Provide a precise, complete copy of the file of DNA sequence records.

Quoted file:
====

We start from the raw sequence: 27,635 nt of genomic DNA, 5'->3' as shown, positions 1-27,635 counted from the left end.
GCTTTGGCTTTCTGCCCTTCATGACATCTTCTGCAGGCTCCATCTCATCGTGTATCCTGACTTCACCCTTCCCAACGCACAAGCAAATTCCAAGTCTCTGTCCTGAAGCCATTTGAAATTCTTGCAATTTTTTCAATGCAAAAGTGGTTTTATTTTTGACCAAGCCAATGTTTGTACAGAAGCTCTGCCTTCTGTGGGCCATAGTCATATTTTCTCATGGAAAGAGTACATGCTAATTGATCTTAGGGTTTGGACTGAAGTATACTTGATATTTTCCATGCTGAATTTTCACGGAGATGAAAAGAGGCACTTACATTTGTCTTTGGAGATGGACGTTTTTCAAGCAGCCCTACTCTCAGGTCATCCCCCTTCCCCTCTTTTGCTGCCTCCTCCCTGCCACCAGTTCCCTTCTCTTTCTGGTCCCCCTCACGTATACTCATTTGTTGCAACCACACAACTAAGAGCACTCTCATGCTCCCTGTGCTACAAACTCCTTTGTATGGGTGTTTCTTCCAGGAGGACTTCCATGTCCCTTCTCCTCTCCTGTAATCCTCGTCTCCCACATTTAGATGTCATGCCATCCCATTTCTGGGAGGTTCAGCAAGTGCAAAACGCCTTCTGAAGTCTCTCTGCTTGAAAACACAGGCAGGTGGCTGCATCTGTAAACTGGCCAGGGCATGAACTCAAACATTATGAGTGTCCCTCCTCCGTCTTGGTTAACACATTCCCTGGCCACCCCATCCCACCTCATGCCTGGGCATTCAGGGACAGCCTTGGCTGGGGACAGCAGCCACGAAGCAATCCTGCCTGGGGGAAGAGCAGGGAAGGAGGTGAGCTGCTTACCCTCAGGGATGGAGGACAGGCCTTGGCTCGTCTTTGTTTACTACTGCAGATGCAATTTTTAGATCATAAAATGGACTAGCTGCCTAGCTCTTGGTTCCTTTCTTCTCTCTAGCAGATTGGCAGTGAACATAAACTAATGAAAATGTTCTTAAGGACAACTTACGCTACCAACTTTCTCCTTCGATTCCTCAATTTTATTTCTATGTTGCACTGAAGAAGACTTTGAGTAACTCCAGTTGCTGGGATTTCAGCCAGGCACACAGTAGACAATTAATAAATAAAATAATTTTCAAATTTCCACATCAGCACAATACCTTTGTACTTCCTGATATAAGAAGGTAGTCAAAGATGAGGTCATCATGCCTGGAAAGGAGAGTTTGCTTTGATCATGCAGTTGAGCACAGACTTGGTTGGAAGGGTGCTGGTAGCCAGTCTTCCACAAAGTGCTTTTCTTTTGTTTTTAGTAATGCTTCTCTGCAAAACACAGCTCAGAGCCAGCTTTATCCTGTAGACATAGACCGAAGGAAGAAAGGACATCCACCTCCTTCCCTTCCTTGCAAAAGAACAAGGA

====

We start from the raw sequence: 27,635 nt of genomic DNA, 5'->3' as shown, positions 1-27,635 counted from the left end.
GCTTTGGCTTTCTGCCCTTCATGACATCTTCTGCAGGCTCCATCTCATCGTGTATCCTGACTTCACCCTTCCCAACGCACAAGCAAATTCCAAGTCTCTGTCCTGAAGCCATTTGAAATTCTTGCAATTTTTTCAATGCAAAAGTGGTTTTATTTTTGACCAAGCCAATGTTTGTACAGAAGCTCTGCCTTCTGTGGGCCATAGTCATATTTTCTCATGGAAAGAGTACATGCTAATTGATCTTAGGGTTTGGACTGAAGTATACTTGATATTTTCCATGCTGAATTTTCACGGAGATGAAAAGAGGCACTTACATTTGTCTTTGGAGATGGACGTTTTTCAAGCAGCCCTACTCTCAGGTCATCCCCCTTCCCCTCTTTTGCTGCCTCCTCCCTGCCACCAGTTCCCTTCTCTTTCTGGTCCCCCTCACGTATACTCATTTGTTGCAACCACACAACTAAGAGCACTCTCATGCTCCCTGTGCTACAAACTCCTTTGTATGGGTGTTTCTTCCAGGAGGACTTCCATGTCCCTTCTCCTCTCCTGTAATCCTCGTCTCCCACATTTAGATGTCATGCCATCCCATTTCTGGGAGGTTCAGCAAGTGCAAAACGCCTTCTGAAGTCTCTCTGCTTGAAAACACAGGCAGGTGGCTGCATCTGTAAACTGGCCAGGGCATGAACTCAAACATTATGAGTGTCCCTCCTCCGTCTTGGTTAACACATTCCCTGGCCACCCCATCCCACCTCATGCCTGGGCATTCAGGGACAGCCTTGGCTGGGGACAGCAGCCACGAAGCAATCCTGCCTGGGGGAAGAGCAGGGAAGGAGGTGAGCTGCTTACCCTCAGGGATGGAGGACAGGCCTTGGCTCGTCTTTGTTTACTACTGCAGATGCAATTTTTAGATCATAAAATGGACTAGCTGCCTAGCTCTTGGTTCCTTTCTTCTCTCTAGCAGATTGGCAGTGAACATAAACTAATGAAAATGTTCTTAAGGACAACTTACGCTACCAACTTTCTCCTTCGATTCCTCAATTTTATTTCTATGTTGCACTGAAGAAGACTTTGAGTAACTCCAGTTGCTGGGATTTCAGCCAGGCACACAGTAGACAATTAATAAATAAAATAATTTTCAAATTTCCACATCAGCACAATACCTTTGTACTTCCTGATATAAGAAGGTAGTCAAAGATGAGGTCATCATGCCTGGAAAGGAGAGTTTGCTTTGATCATGCAGTTGAGCACAGACTTGGTTGGAAGGGTGCTGGTAGCCAGTCTTCCACAAAGTGCTTTTCTTTTGTTTTTAGTAATGCTTCTCTGCAAAACACAGCTCAGAGCCAGCTTTATCCTGTAGACATAGACCGAAGGAAGAAAGGACATCCACCTCCTTCCCTTCCTTGCAAAAGAACAAGGA